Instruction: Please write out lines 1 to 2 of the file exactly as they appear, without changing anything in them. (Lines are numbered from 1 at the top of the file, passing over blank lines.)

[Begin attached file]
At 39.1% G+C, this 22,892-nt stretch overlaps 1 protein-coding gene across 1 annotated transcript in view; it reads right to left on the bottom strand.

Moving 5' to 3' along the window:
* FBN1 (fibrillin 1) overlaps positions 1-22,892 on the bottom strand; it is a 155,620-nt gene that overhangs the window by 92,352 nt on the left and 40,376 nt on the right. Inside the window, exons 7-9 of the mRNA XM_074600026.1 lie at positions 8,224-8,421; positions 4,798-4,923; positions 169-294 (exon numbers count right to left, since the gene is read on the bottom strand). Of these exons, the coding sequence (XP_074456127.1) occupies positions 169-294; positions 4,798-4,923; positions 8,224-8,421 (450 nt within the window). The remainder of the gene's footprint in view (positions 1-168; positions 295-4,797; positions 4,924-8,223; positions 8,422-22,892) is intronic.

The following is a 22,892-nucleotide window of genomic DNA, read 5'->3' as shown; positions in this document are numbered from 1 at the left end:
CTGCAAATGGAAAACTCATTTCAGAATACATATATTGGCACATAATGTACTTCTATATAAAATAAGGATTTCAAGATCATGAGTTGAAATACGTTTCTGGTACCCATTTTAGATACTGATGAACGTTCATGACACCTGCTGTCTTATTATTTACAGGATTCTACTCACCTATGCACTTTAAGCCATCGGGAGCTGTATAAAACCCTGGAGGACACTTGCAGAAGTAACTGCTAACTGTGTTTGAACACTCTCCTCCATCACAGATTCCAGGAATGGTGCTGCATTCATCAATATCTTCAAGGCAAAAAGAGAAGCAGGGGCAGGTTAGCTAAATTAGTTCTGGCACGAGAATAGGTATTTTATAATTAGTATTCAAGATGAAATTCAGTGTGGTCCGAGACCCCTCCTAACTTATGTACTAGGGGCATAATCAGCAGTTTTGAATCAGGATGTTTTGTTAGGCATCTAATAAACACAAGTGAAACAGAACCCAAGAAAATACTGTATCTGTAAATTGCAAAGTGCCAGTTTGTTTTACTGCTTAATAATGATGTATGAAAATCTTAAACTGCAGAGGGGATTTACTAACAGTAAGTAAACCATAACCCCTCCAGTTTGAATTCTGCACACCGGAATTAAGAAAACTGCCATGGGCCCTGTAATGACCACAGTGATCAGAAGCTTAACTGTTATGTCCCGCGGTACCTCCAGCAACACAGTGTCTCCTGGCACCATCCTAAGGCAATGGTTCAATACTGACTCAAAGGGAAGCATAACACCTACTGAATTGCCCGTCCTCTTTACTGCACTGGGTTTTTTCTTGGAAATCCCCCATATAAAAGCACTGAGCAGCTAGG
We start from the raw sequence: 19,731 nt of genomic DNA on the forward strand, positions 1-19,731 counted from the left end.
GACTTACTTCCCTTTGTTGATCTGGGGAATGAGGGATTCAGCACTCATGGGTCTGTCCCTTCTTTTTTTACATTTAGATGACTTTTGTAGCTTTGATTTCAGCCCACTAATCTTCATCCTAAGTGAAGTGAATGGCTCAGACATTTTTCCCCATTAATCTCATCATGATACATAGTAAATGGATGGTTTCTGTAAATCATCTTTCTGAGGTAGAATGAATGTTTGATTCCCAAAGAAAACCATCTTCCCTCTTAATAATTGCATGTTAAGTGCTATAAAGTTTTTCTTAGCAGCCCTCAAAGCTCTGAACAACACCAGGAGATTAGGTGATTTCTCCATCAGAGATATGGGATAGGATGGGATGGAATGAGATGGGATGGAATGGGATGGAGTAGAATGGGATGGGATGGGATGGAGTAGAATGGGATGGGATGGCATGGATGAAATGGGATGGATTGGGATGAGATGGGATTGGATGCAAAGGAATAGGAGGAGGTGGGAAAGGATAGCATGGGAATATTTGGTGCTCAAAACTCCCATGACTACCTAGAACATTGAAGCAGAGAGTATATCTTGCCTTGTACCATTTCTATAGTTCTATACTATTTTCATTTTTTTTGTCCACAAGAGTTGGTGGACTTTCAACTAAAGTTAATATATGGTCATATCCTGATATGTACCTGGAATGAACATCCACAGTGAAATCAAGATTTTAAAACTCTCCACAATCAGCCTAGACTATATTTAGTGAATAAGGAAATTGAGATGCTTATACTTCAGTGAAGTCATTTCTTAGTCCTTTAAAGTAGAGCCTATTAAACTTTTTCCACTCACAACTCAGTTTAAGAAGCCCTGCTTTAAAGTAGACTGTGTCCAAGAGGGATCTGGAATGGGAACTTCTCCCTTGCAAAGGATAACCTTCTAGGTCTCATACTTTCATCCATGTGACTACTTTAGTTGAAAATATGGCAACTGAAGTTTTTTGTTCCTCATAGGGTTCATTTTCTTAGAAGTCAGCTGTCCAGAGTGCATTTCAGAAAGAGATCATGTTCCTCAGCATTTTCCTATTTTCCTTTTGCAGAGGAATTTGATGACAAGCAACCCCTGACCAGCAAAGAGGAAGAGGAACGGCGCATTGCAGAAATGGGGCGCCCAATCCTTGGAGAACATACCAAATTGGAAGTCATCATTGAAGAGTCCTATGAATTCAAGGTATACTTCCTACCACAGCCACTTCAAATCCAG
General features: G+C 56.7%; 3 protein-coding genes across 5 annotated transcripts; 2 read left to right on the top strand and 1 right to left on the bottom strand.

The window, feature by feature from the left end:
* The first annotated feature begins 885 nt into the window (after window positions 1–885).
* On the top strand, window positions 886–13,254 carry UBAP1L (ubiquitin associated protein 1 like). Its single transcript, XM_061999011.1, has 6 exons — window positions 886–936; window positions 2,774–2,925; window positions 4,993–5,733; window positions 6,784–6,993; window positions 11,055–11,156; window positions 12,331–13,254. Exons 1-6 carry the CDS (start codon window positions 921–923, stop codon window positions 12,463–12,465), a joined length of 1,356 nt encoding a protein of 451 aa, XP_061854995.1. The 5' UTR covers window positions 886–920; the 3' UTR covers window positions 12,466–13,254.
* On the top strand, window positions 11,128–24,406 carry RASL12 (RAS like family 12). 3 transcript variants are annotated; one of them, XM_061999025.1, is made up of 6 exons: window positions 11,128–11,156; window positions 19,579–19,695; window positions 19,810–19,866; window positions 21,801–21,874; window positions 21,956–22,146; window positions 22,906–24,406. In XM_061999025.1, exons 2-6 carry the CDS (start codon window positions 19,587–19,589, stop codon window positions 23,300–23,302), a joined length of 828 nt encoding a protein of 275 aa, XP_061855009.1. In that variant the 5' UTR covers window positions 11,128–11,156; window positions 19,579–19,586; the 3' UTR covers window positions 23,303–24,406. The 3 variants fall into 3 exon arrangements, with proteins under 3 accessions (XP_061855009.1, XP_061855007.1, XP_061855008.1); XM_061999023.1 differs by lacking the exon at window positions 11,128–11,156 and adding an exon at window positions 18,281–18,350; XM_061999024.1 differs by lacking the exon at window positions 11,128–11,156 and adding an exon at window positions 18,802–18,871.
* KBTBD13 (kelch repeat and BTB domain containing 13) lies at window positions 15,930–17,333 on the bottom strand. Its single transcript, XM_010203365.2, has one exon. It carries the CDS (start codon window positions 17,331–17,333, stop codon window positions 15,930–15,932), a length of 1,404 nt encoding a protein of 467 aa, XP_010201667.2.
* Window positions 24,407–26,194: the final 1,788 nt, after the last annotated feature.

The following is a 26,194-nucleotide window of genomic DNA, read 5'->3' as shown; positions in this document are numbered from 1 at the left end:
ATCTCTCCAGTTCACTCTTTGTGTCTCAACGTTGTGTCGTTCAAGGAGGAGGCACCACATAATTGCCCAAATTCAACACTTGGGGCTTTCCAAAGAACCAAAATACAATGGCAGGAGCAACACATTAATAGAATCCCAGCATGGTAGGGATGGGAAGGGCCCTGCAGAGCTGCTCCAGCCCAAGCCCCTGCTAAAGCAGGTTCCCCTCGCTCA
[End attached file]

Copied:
At 39.1% G+C, this 22,892-nt stretch overlaps 1 protein-coding gene across 1 annotated transcript in view; it reads right to left on the bottom strand.

Moving 5' to 3' along the window: